#9 djyee100

djyee100
  • society donor
  • 1,457 posts
  • Location:San Francisco Bay Area

Posted 30 April 2009 - 07:32 PM

Sounds like you're not alone.
http://www.americast...x?postID=237251

#10 sugar plum

sugar plum
  • participating member
  • 125 posts
  • Location:Toronto

Posted 01 May 2009 - 04:13 AM

Thanks so much for this. It's nice to know I'm not on my own with this baking disaster!

Sounds like you're not alone.
http://www.americast...x?postID=237251

View Post



#11 lperry

lperry
  • participating member
  • 573 posts
  • Location:Northern Virginia

Posted 01 May 2009 - 07:17 AM

I've made seven minute frosting more times than I can count, and I have found a couple of things will mess it up. First, make certain that the simmering water (I've never used "rapidly boiling") does not touch the bowl of the double boiler. Second, mix together the ingredients before you put them over the heat. The frosting should be cooked over the heat for the entire time.

The texture will be a little different from batch to batch depending upon the humidity level in your kitchen, but even on the hottest days, it will still taste good, even if all you can get are soft peaks. Here's a link to a recipe that works.
Scroll down to the frosting recipe.

#12 alanamoana

alanamoana
  • participating member
  • 2,738 posts
  • Location:California

Posted 01 May 2009 - 09:16 AM

forgive my ignorance but is seven minute frosting just swiss meringue with flavoring?

#13 lperry

lperry
  • participating member
  • 573 posts
  • Location:Northern Virginia

Posted 01 May 2009 - 10:13 AM

I'm not sure - isn't Swiss meringue cooked to a certain temp then whipped while cooling? Seven minute is cooked over simmering water for the whole seven minutes, and then you put it directly on the cake with no cooling time.

#14 jumanggy

jumanggy
  • participating member
  • 506 posts
  • Location:Harlem in New York

Posted 01 May 2009 - 10:24 AM

The transfer from heat to mixing for swiss meringue is just an adjustment for people who prefer to use a stand mixer-- it actually produces the same result. 7-minute frosting is really a swiss meringue, but most, if not all the recipes I've seen, have water.
Mark
The Gastronomer's Bookshelf - Collaborative book reviews about food and food culture. Submit a review today! :)
No Special Effects - my reader-friendly blog about food and life.

#15 alanamoana

alanamoana
  • participating member
  • 2,738 posts
  • Location:California

Posted 01 May 2009 - 01:46 PM

so, if it is just swiss meringue, the only real issue i see if you end up with "soup" is fat.

make sure the bowl is clean
make sure that you have absolutely clean egg whites (no yolk at all)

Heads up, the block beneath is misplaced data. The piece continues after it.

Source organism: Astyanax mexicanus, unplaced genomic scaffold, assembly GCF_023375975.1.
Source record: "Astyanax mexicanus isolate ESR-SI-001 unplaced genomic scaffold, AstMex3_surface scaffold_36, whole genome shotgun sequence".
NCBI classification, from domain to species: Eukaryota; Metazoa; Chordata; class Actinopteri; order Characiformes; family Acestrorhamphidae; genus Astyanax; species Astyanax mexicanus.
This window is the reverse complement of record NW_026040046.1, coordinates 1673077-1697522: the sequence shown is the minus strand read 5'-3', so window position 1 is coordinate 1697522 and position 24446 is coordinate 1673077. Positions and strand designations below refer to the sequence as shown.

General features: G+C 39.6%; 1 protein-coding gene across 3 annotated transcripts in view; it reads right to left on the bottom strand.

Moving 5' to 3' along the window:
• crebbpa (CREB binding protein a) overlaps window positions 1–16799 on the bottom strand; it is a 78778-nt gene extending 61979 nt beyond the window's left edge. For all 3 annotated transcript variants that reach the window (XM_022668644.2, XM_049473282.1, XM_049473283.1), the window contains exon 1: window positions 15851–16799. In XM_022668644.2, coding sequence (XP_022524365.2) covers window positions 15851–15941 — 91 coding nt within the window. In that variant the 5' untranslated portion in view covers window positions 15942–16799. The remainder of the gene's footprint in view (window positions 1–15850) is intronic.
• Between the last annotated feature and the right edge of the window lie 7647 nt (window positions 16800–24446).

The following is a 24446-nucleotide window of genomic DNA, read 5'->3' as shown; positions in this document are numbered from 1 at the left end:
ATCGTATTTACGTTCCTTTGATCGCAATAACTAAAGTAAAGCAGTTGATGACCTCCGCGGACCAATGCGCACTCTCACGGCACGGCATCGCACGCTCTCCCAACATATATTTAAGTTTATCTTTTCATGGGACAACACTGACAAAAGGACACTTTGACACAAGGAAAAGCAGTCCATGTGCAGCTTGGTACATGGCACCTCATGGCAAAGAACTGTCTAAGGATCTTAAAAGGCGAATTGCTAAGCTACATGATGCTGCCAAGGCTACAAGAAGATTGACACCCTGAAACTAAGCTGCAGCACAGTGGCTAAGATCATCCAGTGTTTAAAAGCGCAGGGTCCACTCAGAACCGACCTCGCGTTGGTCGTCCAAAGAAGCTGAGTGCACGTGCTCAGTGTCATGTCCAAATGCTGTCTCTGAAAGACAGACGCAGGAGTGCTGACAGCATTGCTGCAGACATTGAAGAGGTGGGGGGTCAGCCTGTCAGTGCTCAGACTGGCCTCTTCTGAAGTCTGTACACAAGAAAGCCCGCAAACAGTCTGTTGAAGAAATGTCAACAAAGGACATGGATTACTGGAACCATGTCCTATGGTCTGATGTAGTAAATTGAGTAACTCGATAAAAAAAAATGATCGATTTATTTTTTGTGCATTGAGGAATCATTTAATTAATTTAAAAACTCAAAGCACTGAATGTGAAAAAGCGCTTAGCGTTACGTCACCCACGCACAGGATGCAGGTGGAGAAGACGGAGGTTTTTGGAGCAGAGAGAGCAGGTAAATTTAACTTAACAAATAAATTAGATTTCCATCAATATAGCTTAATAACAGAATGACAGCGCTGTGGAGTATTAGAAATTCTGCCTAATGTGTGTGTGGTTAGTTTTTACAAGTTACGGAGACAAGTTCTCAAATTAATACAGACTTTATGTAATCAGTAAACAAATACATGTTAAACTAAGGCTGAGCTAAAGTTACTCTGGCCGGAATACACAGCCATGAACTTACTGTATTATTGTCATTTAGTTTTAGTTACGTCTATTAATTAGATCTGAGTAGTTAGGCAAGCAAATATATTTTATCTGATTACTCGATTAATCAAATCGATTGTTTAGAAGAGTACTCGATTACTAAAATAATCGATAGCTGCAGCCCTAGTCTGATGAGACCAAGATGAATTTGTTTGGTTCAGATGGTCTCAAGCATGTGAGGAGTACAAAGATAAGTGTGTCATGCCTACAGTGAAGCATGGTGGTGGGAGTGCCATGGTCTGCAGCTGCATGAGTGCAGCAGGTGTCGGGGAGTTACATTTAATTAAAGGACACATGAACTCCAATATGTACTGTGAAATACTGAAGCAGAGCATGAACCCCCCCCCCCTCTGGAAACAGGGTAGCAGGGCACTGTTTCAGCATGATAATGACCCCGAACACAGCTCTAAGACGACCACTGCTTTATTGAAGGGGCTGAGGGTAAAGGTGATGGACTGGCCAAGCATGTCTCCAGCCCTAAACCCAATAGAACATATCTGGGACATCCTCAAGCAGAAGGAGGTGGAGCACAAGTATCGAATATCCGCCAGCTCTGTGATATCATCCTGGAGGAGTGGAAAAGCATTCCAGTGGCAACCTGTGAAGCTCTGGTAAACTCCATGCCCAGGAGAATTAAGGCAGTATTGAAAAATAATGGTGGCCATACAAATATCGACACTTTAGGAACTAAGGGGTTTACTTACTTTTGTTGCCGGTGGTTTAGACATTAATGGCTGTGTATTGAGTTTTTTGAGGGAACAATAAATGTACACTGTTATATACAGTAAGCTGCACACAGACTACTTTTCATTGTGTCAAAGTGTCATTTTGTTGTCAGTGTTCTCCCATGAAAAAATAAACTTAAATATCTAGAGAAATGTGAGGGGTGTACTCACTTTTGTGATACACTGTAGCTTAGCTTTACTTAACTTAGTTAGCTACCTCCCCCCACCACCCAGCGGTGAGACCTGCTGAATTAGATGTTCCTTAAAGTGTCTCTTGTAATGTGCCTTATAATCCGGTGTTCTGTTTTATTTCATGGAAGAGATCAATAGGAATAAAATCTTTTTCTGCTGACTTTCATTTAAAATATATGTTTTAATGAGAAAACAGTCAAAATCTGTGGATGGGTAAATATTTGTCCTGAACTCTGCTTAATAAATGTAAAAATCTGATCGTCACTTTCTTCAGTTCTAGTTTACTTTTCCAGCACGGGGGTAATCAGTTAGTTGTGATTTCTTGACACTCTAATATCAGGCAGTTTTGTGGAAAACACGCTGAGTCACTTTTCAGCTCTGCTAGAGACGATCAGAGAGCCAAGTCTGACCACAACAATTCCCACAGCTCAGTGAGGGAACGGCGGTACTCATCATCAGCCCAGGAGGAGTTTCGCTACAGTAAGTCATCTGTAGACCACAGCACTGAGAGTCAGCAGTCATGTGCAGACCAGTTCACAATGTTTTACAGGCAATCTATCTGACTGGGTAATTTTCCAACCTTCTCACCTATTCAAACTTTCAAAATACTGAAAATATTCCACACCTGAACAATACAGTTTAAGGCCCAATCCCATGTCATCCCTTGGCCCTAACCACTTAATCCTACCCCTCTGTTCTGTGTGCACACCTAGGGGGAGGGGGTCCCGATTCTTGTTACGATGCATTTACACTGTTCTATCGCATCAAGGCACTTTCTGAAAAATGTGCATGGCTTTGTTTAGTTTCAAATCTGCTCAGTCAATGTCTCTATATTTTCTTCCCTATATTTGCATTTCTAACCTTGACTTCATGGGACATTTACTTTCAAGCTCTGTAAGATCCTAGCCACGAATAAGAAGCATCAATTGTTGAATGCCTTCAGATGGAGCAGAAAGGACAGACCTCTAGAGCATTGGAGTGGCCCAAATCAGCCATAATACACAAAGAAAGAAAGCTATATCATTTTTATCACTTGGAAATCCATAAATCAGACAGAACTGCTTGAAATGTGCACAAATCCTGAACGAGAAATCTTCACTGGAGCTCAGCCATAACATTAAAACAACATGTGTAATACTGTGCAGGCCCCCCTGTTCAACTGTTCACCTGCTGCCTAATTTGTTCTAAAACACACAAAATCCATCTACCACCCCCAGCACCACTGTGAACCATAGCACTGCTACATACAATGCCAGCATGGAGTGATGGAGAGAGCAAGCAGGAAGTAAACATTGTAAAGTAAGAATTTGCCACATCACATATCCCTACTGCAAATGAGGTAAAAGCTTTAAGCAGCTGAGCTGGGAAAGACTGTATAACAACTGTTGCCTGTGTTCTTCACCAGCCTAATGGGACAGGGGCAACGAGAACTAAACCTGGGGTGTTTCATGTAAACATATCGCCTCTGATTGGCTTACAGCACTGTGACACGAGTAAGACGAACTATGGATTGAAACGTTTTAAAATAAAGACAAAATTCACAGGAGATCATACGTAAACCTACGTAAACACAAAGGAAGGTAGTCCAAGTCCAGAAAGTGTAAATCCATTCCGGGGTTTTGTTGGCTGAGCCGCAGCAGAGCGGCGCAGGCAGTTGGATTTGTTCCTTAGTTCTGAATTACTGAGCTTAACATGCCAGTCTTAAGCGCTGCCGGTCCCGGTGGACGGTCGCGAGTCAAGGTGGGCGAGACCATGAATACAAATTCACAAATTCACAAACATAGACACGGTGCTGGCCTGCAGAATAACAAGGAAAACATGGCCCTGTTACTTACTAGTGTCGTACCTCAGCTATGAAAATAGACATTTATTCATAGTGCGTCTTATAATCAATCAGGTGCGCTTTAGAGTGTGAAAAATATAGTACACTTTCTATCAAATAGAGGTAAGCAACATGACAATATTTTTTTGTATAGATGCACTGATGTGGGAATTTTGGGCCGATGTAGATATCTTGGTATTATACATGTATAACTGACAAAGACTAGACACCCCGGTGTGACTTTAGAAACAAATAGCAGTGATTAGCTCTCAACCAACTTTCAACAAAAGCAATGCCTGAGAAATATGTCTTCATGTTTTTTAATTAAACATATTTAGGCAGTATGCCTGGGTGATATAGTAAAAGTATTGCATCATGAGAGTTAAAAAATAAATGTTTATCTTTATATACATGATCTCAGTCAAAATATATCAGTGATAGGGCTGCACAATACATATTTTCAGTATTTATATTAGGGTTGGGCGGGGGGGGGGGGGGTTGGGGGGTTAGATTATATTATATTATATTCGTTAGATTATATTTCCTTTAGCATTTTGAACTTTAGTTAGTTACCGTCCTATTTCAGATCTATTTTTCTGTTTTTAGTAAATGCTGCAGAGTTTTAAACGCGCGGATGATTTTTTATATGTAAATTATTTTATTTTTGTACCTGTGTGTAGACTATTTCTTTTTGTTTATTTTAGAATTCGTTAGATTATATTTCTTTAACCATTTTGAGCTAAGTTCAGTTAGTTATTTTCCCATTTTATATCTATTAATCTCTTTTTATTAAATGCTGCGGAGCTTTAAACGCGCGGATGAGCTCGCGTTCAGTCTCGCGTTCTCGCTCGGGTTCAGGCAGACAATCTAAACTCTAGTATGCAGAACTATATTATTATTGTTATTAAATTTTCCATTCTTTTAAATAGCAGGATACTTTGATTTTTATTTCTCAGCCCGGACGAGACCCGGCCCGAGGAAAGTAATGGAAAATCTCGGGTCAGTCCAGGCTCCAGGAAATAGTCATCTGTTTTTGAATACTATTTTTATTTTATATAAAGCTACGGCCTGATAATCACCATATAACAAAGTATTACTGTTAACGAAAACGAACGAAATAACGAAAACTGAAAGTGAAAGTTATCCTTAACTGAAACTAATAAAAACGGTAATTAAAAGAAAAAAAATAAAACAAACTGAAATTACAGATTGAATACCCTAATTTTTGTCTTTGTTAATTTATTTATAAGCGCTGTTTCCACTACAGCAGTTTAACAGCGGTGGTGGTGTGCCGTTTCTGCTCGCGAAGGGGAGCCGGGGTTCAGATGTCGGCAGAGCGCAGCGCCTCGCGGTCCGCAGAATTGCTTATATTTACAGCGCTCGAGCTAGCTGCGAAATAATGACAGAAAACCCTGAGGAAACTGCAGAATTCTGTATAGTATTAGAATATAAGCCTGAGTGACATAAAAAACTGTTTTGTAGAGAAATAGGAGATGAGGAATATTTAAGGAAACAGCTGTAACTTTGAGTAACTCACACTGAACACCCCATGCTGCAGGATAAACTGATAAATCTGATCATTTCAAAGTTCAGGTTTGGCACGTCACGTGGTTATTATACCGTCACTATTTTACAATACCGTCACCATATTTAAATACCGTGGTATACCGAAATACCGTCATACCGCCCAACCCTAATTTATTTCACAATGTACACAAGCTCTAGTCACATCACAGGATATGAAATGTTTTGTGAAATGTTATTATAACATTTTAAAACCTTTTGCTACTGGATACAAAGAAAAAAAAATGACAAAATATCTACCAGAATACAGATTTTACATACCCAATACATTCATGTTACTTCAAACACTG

make sure the mixer is clean (beaters, whatever you're using)

#16 Fivesecondrule

Fivesecondrule
  • participating member
  • 5 posts
  • Location:Seattle, wa

Posted 05 May 2009 - 01:41 PM

Use the recipe where the sugar water is boiled separately. THis is often called boiled icing. Boil until it is at the thread stage, remove from the heat and whip your whites. When the whites can hold a peak, gradually pour the sugar into them. Keep whipping while it cools off a bit. done.

#17 sugar plum

sugar plum
  • participating member
  • 125 posts
  • Location:Toronto

Posted 18 May 2009 - 05:55 PM

After taking a break from this recipe, I returned to it again today...with success this time around! Thank you, thank you, thank you for this thread, eGullet! I'm so happy with the results.

With this attempt, I ignored America’s Test Kitchen's complicated instructions. All I did was quickly blend the egg whites, lemon juice, water, corn syrup and sugar together and then continue to mix it using an electric hand mixer over a hot water bath for 6-7 minutes. I stopped when I achieved the right consistency. I didn't bother with thermometer. Worked like a charm! Now I just hope I don't give anyone salmonella...

Posted Image

Thanks so much for this.  It's nice to know I'm not on my own with this baking disaster!

Sounds like you're not alone.
http://www.americast...x?postID=237251

View Post

View Post



#18 toni

toni
  • participating member
  • 99 posts

Posted 20 May 2009 - 11:17 PM

Your cake is beautiful! I love how white and billowy it looks. How would you describe its taste? Does it taste like marshmellow and how sweet? Thanks, and I am so glad that you persevered and got what you wanted.

#19 sugar plum

sugar plum
  • participating member
  • 125 posts
  • Location:Toronto

Posted 21 May 2009 - 04:31 AM

Sadly, I didn't actually get to try any! The reports from my co-workers (I baked this for one of their birthdays) was positive. My mother used to make 7 minute frosting when I was growing up and I actually prefer buttercream. I find it too sweet for my liking.

Your cake is beautiful!  I love how white and billowy it looks.  How would you describe its taste?  Does it taste like marshmellow and how sweet?  Thanks, and I am so glad that you persevered and got what you wanted.

View Post